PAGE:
Australian and Canadian managerial values: a review

Arthur Wolak

Research output: Contribution to journalArticlepeer-review

1 Citation (Scopus)


Purpose – Although Australia and English Canada share common British colonial origins, they have not evolved into identical cultures. This is likely because they do not share an identical pattern of cultural values. Research has shown that, while common values certainly exist, each nation's dominant values are neither identical for all values nor are specific common values necessarily shared to the same degree. The purpose of this paper is to compare and contrast seven key values studies and considers their managerial implications. Design/methodology/approach – This review of comparative values studies helps identify, through analysis and comparison with other cultures, subtle differences between Australian and Canadian cultural values. Findings – Distinct Australian and Canadian value profiles emerge when each culture is contrasted with other, especially Anglo-based, cultures. However, the studies in this review do not explore in great detail how such values became prominent cultural markers. This review therefore suggests that the impact of Anglo-Celtic immigrants during each nation's formative periods may be a primary underlying cause that deserves further study. Research limitations/implications – The studies rely on various value scales to identify cultural similarities and differences. Such studies are cross-sectional and do not analyze the results from a longitudinal or historical perspective. Nonetheless, reviewing these values studies contributes to the understanding of contemporary Australia, English Canada, and their respective managerial cultures. This review does not examine French Canadian values studies because of this analysis' focus on Anglo cultures to determine distinctions among dominant values and to suggest reasons for differences among those sharing a common British colonial heritage. Practical implications – This review informs practicing managers in Australia, Canada, and others considering entering these cultures, which values haven proven culturally important and how local values could impact managerial decision-making behavior. Originality/value – Given a lack of research directly comparing Australian and Canadian cultural and/or managerial values, this review of significant comparative values studies helps identify distinctions worthy of further investigation. The critical discussion considers limitations of the current literature, as well as areas for future research that include ethno-cultural factors in organizational research that are important for domestic enterprises and multinational corporations entering each market.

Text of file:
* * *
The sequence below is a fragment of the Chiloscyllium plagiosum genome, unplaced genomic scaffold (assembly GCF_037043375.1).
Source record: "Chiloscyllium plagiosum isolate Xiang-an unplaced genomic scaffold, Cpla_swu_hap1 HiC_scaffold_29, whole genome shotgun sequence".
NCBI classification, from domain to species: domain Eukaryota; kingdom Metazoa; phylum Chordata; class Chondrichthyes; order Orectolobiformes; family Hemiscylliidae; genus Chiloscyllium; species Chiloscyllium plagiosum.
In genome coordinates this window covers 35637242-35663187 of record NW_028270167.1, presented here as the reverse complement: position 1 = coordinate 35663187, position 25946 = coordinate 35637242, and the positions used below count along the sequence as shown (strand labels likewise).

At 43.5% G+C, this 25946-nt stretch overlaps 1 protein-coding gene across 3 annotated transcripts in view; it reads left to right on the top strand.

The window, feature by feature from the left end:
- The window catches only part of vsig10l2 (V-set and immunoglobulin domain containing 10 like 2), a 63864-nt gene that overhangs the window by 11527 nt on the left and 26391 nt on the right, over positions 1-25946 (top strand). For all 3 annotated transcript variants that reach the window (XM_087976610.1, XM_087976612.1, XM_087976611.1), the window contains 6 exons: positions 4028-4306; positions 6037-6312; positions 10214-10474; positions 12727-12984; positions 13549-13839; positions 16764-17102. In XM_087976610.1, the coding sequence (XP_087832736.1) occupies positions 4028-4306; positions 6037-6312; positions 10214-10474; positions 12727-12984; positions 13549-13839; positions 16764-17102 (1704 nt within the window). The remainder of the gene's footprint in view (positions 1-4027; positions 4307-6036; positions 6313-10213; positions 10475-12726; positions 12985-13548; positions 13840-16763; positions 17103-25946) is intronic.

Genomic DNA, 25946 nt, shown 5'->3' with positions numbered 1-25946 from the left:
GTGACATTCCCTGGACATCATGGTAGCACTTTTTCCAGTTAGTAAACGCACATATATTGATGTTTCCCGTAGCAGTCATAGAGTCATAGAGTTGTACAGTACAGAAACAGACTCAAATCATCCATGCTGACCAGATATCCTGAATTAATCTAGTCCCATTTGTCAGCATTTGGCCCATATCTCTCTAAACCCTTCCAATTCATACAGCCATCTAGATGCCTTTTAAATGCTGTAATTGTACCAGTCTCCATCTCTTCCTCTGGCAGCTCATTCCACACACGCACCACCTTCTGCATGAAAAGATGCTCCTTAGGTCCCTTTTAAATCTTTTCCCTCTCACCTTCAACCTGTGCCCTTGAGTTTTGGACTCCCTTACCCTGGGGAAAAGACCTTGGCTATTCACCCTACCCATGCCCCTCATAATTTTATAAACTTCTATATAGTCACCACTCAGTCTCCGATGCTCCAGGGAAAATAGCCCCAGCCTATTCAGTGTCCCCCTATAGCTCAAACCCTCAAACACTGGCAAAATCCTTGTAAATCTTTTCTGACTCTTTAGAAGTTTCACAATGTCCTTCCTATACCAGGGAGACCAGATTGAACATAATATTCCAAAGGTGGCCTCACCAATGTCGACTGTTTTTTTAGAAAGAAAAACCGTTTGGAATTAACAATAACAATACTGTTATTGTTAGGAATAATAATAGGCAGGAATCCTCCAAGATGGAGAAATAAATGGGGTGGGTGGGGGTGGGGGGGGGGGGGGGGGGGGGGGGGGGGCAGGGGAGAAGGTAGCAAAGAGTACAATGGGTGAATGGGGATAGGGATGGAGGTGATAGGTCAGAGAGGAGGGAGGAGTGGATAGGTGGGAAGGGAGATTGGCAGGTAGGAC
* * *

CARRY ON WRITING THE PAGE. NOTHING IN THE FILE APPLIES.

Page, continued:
Original languageEnglish
Pages (from-to)139-159
Number of pages21
JournalThe International journal of organizational analysis
Issue number2
Publication statusPublished - 2009


  • Australia
  • Canada
  • Cross-cultural management
  • Culture
  • National cultures
  • Social values


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